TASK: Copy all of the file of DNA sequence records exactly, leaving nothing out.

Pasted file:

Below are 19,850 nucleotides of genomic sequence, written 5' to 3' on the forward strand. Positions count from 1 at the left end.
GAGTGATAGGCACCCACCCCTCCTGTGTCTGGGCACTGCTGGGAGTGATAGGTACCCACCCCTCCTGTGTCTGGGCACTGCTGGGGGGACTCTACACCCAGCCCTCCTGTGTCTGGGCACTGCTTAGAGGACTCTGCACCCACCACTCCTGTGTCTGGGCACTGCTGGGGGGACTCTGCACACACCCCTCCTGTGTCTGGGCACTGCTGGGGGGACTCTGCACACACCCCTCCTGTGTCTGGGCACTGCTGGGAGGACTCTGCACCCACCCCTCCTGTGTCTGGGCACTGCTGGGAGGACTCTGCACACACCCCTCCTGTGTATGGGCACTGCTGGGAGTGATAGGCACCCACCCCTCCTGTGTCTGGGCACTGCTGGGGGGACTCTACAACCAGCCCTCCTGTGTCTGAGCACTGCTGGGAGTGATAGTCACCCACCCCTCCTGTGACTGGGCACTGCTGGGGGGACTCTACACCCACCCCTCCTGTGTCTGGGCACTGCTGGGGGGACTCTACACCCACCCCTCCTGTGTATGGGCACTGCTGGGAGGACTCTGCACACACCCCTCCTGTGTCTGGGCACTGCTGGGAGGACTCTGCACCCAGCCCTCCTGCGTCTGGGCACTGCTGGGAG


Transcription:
Below are 19,850 nucleotides of genomic sequence, written 5' to 3' on the forward strand. Positions count from 1 at the left end.
GAGTGATAGGCACCCACCCCTCCTGTGTCTGGGCACTGCTGGGAGTGATAGGTACCCACCCCTCCTGTGTCTGGGCACTGCTGGGGGGACTCTACACCCAGCCCTCCTGTGTCTGGGCACTGCTTAGAGGACTCTGCACCCACCACTCCTGTGTCTGGGCACTGCTGGGGGGACTCTGCACACACCCCTCCTGTGTCTGGGCACTGCTGGGGGGACTCTGCACACACCCCTCCTGTGTCTGGGCACTGCTGGGAGGACTCTGCACCCACCCCTCCTGTGTCTGGGCACTGCTGGGAGGACTCTGCACACACCCCTCCTGTGTATGGGCACTGCTGGGAGTGATAGGCACCCACCCCTCCTGTGTCTGGGCACTGCTGGGGGGACTCTACAACCAGCCCTCCTGTGTCTGAGCACTGCTGGGAGTGATAGTCACCCACCCCTCCTGTGACTGGGCACTGCTGGGGGGACTCTACACCCACCCCTCCTGTGTCTGGGCACTGCTGGGGGGACTCTACACCCACCCCTCCTGTGTATGGGCACTGCTGGGAGGACTCTGCACACACCCCTCCTGTGTCTGGGCACTGCTGGGAGGACTCTGCACCCAGCCCTCCTGCGTCTGGGCACTGCTGGGAG